April 2017 Brief: Volume 24, Number 12
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Wisconsin in the Aftermath of Act 10
by John Hendrickson
Governor Scott Walker (R-WI) is leading the way in reforming his state and finding ways to not only grow the economy and create jobs, but to also lower the tax burden on the citizens of Wisconsin. When Governor Walker assumed office, Wisconsin faced a $3.6 billion budget deficit and high unemployment. To solve the budget crisis, Governor Walker decided to reform the state’s collective-bargaining law; these reforms became known as Act 10. Act 10’s reforms saved Wisconsin taxpayers $5 billion and allowed Governor Walker and the Legislature to begin a series of tax reforms to grow the economy.
Brett Healy, President of the MacIver Institute, wrote, “Wisconsinites have witnessed a nearly $5 billion total reduction in taxes since Governor Walker took office . . . .” As Healy wrote:
In examining Act 10, it is difficult to downplay the impact it is having on Wisconsin. Governor Walker noted that in the aftermath of Act 10, “we [took] the $3.6 billion deficit we inherited and turned it into more than a half-billion-dollar surplus.” By early 2014, the budget surplus had reached almost $1 billion, unemployment had fallen to 5.8 percent, and job growth was increasing. For Governor Walker, tax reform is a priority. His goal is to “lower the tax burden every year of his term.”
Once the budget deficit was eliminated, Governor Walker immediately began to focus on tax reform; the “first half of the surplus went to driving down property taxes.” Governor Walker wrote that with “our Blueprint for Prosperity, the typical homeowner will see an actual reduction of more than $100 on his or her property tax bill.” Analysis by the MacIver Institute demonstrates that Governor Walker’s property-tax reform is significant and that it delivers the promised results:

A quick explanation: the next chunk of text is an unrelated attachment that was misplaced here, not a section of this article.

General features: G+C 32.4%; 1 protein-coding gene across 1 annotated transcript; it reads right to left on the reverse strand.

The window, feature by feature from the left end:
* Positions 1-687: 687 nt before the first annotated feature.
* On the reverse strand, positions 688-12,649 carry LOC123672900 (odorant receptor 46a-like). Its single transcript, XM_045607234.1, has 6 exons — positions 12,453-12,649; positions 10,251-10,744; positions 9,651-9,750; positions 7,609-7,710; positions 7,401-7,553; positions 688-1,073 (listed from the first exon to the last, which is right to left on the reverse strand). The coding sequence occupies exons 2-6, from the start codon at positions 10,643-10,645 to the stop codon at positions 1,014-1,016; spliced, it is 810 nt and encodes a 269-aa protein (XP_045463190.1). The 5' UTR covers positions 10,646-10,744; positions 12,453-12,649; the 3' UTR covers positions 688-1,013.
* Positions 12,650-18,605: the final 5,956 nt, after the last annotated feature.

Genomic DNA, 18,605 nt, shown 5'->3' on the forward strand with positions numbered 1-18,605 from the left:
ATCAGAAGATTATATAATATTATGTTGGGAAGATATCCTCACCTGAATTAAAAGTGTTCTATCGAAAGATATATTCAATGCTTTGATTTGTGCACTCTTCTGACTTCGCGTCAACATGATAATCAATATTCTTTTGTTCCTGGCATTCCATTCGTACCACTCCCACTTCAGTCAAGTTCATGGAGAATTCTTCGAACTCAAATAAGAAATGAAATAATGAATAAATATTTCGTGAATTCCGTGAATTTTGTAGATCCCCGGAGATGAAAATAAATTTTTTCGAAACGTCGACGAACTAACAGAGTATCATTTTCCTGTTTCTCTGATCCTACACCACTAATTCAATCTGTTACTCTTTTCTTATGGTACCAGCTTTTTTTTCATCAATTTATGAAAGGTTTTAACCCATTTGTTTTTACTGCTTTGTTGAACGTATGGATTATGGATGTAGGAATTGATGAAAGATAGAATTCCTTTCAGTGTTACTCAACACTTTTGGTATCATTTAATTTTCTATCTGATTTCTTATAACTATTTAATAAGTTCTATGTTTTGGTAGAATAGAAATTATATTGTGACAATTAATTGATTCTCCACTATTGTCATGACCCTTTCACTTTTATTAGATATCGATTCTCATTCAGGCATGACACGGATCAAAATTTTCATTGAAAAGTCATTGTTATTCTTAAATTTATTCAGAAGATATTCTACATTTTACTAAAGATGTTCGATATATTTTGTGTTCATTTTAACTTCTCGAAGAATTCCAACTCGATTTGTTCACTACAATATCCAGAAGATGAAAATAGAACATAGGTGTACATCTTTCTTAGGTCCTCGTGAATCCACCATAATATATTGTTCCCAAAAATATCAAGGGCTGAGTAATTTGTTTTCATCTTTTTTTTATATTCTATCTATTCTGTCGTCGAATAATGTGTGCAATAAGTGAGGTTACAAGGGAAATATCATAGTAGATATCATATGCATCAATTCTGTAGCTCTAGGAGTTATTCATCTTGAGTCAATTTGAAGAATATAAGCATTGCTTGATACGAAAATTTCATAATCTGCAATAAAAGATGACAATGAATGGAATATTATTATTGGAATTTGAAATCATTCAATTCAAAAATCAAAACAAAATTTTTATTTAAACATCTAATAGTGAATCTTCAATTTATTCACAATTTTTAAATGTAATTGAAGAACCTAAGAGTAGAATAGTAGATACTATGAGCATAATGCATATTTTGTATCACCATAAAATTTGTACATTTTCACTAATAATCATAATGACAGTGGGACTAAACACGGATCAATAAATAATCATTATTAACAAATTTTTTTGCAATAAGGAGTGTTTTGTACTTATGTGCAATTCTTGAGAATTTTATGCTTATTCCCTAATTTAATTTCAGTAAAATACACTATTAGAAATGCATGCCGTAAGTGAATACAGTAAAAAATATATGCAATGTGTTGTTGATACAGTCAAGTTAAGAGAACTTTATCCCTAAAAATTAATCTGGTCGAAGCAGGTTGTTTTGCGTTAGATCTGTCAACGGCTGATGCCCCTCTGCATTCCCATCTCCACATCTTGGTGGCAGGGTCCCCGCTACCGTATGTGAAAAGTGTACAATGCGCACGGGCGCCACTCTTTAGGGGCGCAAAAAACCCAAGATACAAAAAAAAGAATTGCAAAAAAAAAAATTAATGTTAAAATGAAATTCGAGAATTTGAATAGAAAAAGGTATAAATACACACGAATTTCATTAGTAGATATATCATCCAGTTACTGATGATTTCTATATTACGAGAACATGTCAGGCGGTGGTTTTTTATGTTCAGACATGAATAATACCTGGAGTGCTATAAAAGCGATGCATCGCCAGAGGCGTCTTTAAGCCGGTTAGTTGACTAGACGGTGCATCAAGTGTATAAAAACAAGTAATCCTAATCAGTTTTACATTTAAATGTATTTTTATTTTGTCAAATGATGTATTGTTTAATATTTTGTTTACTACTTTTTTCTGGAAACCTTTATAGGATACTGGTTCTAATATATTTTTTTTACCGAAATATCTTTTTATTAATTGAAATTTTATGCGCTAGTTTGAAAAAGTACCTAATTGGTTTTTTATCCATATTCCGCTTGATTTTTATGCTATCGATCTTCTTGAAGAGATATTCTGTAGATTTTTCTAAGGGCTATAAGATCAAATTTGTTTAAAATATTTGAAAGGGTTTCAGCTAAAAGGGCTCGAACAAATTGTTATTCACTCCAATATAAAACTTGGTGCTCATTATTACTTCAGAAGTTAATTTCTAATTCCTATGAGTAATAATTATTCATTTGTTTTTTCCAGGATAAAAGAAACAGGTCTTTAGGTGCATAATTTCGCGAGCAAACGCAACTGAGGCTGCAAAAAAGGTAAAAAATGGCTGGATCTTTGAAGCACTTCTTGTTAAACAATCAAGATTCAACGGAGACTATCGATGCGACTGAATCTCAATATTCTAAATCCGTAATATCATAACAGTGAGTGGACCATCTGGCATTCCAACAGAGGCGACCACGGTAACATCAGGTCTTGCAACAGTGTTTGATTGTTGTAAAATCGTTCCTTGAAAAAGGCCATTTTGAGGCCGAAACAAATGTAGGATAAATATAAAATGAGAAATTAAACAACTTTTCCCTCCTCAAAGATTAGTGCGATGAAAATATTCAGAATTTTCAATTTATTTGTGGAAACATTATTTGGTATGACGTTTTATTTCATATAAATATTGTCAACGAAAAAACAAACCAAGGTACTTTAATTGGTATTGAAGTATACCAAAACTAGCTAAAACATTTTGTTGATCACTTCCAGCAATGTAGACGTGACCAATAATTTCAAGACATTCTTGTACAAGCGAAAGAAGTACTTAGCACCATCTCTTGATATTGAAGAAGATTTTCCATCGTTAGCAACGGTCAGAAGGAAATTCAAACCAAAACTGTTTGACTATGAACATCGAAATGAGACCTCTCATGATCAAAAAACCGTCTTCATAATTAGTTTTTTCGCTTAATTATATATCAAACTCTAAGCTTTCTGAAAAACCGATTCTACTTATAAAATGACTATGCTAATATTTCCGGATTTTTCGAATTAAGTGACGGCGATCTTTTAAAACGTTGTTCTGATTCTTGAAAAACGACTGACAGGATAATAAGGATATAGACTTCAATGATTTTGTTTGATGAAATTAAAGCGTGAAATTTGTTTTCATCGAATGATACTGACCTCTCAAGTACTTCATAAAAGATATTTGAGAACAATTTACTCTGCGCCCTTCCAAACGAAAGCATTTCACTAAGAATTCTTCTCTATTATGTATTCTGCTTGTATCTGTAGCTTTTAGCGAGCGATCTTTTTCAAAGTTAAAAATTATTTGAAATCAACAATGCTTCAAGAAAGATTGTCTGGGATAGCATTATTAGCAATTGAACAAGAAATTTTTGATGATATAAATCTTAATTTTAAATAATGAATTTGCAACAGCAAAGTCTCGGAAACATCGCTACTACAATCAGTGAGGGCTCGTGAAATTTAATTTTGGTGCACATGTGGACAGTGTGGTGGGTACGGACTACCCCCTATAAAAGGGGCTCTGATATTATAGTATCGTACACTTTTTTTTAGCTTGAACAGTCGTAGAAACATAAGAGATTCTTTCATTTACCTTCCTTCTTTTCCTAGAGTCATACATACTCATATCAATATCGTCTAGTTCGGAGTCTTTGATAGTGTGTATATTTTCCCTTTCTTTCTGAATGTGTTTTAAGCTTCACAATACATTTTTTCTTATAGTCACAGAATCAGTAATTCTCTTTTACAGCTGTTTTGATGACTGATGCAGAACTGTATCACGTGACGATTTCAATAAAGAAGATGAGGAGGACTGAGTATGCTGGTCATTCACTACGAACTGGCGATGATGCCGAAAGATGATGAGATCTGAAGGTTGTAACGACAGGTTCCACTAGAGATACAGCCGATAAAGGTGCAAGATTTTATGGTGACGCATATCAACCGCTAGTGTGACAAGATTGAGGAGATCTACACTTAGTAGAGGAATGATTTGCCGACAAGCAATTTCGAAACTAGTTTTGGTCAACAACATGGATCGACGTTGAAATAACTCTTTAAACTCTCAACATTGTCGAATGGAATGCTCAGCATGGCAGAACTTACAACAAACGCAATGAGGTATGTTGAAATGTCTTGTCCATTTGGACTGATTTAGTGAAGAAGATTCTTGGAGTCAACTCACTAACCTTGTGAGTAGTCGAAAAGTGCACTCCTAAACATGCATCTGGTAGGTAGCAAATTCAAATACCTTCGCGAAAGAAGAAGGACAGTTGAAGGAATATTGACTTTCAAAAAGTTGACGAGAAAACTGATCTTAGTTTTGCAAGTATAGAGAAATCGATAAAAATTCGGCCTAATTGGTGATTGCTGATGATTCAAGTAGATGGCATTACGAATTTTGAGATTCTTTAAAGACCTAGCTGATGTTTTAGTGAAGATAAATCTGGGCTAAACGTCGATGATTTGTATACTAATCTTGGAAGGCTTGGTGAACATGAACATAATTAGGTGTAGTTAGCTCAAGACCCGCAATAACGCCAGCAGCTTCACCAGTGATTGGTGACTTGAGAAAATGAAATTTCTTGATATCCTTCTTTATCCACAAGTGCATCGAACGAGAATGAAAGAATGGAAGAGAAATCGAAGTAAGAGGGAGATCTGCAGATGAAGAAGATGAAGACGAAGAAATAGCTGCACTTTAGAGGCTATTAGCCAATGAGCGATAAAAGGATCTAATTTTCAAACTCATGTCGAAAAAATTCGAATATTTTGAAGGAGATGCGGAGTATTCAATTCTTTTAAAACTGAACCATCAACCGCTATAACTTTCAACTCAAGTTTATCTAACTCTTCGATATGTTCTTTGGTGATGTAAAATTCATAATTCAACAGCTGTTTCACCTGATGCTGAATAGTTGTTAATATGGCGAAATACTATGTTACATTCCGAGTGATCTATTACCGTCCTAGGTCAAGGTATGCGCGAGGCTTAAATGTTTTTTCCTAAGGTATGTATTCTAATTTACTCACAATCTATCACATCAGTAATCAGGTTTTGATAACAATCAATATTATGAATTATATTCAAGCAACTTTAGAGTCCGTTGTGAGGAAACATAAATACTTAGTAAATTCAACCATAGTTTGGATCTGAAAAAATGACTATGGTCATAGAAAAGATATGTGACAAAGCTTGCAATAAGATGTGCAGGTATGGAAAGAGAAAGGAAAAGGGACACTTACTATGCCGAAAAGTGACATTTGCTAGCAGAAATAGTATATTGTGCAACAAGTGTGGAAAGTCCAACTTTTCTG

When Governor Walker signed the state budget in 2013, it included income-tax reform. This tax reform reduced the number of tax brackets and cut “rates for everyone who pays income taxes in the state, including those in the lowest income bracket.” Based on information from the Wisconsin Department of Revenue, the MacIver Institute states that the “typical family in Wisconsin has seen their income taxes cut by $1,159.” Wisconsin now has four income-tax brackets, with the lowest at 4 percent and the highest at 7.65 percent. Previously, there were five brackets with the lowest at 4.6 percent and the highest at 7.75 percent. Overall, Governor Walker has made significant progress in income-tax reform:
Governor Walker’s tax reforms are helping Wisconsin achieve economic growth. The state’s unemployment rate is down to 3.7 percent; in February, close to 8,000 jobs were added to the economy. Governor Walker also noted that “more than 200,000 private-sector jobs have been created since December of 2010,” and most of these jobs are in manufacturing. Governor Walker’s 2018 budget proposal continues his drive to lower taxes. If the Wisconsin Legislature enacts his budget, Governor Walker notes that “the cumulative impact of our tax cuts [will be] $8 billion.”
In the aftermath of Act 10, Governor Walker has not only fulfilled his promises; he is working to grow the state’s economy through responsible tax reform. If the Legislature enacts his budget this year, Governor Walker will have reduced the tax burden on taxpayers every year in Wisconsin since he won the election in 2011. Governor Walker’s $5 billion in tax relief is a pro-growth achievement that needs to be celebrated.
John Hendrickson is a Research Analyst with Public Interest Institute, Muscatine, Iowa. Contact him at Public.Interest.Institute@LimitedGovernment.org.
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